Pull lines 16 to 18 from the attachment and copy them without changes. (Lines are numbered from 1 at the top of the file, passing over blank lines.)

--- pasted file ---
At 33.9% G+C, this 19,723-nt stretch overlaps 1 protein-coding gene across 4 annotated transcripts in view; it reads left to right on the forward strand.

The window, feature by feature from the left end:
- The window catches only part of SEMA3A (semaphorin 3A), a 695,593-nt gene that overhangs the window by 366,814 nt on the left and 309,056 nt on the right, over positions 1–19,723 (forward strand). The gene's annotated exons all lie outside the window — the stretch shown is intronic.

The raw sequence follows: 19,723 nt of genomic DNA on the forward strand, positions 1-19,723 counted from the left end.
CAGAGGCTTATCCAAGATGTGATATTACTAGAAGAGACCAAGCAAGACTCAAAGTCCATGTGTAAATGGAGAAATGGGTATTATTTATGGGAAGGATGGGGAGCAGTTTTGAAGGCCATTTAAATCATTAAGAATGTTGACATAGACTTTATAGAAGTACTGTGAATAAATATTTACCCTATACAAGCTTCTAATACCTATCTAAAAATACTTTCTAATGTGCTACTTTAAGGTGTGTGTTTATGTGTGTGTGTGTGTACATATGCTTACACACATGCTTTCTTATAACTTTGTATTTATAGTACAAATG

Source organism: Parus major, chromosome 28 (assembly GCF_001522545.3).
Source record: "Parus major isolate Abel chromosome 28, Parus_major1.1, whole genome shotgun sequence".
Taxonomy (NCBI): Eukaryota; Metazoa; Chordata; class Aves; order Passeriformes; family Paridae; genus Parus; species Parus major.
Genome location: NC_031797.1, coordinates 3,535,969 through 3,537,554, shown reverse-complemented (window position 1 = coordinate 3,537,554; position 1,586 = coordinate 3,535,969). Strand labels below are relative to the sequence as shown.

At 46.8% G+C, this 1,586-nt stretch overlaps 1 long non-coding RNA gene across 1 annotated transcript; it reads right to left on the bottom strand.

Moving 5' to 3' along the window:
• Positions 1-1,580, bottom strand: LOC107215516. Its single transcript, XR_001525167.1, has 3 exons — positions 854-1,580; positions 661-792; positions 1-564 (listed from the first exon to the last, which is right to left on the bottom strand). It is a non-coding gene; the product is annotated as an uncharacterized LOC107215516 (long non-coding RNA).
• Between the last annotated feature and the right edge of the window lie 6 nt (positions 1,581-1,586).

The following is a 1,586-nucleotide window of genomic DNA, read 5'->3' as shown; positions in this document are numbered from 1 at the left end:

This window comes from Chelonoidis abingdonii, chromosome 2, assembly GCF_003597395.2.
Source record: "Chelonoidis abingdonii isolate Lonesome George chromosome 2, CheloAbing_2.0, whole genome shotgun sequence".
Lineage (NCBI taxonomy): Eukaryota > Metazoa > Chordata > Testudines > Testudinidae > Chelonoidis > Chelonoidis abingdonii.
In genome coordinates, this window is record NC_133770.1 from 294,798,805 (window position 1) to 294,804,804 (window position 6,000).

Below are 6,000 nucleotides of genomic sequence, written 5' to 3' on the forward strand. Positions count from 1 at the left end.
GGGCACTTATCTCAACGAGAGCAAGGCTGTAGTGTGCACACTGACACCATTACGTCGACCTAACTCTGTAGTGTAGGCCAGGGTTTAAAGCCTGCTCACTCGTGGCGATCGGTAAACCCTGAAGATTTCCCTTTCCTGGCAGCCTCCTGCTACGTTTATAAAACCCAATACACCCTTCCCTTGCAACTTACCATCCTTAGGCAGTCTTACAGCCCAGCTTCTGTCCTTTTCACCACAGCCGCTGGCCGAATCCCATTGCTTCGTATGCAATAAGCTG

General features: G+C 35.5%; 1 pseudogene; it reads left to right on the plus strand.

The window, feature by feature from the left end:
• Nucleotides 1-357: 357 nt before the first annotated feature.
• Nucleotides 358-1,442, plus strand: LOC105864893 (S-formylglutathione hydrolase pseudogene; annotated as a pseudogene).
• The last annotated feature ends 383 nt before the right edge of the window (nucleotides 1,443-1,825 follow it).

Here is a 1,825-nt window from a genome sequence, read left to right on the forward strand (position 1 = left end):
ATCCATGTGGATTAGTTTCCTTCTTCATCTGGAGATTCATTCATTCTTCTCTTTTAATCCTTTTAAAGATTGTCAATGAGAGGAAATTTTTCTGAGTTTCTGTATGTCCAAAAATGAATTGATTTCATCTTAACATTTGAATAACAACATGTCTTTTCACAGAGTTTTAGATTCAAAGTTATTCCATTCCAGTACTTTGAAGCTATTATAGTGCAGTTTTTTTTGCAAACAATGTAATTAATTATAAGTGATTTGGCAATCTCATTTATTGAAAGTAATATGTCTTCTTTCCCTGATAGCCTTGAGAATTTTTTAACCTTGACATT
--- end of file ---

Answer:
Source record: "Chelonoidis abingdonii isolate Lonesome George chromosome 2, CheloAbing_2.0, whole genome shotgun sequence".
Lineage (NCBI taxonomy): Eukaryota > Metazoa > Chordata > Testudines > Testudinidae > Chelonoidis > Chelonoidis abingdonii.
In genome coordinates, this window is record NC_133770.1 from 294,798,805 (window position 1) to 294,804,804 (window position 6,000).